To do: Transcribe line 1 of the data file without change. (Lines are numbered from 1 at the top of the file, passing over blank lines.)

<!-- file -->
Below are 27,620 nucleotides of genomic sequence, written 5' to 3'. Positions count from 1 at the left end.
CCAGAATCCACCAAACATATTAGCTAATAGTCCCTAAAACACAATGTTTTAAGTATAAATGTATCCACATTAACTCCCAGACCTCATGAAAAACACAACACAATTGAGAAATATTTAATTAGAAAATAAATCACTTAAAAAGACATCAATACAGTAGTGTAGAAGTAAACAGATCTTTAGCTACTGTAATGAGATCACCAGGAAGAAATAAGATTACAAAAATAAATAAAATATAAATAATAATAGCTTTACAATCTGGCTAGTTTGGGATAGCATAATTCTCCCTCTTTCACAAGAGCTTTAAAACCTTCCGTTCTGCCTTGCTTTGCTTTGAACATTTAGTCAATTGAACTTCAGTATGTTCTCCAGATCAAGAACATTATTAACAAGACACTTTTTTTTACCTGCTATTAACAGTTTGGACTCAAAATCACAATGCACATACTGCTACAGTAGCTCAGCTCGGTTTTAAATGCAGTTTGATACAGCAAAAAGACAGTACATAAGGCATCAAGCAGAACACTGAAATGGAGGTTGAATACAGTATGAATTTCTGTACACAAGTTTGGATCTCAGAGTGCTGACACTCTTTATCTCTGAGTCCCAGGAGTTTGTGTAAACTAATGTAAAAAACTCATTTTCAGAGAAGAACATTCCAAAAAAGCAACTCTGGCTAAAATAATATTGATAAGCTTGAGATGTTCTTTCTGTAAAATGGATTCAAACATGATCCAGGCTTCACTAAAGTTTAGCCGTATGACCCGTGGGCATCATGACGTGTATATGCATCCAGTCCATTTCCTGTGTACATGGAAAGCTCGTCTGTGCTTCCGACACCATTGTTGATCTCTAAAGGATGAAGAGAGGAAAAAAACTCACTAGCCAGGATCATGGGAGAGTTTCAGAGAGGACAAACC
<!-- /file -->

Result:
Below are 27,620 nucleotides of genomic sequence, written 5' to 3'. Positions count from 1 at the left end.